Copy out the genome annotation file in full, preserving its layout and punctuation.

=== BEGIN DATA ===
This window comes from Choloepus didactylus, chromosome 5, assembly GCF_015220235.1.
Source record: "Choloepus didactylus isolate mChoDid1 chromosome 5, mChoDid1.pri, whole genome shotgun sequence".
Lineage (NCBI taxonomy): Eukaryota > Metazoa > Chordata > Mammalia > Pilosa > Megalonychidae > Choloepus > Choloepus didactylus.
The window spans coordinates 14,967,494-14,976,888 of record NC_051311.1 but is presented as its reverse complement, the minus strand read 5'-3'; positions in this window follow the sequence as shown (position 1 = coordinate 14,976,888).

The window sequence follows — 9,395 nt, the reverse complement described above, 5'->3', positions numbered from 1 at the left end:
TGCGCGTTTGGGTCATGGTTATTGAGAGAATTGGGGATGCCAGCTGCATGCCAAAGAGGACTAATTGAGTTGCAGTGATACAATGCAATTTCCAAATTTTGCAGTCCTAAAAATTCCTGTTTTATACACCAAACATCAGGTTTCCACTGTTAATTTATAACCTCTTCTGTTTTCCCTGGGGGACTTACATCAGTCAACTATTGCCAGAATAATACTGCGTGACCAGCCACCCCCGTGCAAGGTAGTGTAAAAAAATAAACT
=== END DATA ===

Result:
This window comes from Choloepus didactylus, chromosome 5, assembly GCF_015220235.1.
Source record: "Choloepus didactylus isolate mChoDid1 chromosome 5, mChoDid1.pri, whole genome shotgun sequence".
Lineage (NCBI taxonomy): Eukaryota > Metazoa > Chordata > Mammalia > Pilosa > Megalonychidae > Choloepus > Choloepus didactylus.
The window spans coordinates 14,967,494-14,976,888 of record NC_051311.1 but is presented as its reverse complement, the minus strand read 5'-3'; positions in this window follow the sequence as shown (position 1 = coordinate 14,976,888).

The window sequence follows — 9,395 nt, the reverse complement described above, 5'->3', positions numbered from 1 at the left end:
TGCGCGTTTGGGTCATGGTTATTGAGAGAATTGGGGATGCCAGCTGCATGCCAAAGAGGACTAATTGAGTTGCAGTGATACAATGCAATTTCCAAATTTTGCAGTCCTAAAAATTCCTGTTTTATACACCAAACATCAGGTTTCCACTGTTAATTTATAACCTCTTCTGTTTTCCCTGGGGGACTTACATCAGTCAACTATTGCCAGAATAATACTGCGTGACCAGCCACCCCCGTGCAAGGTAGTGTAAAAAAATAAACT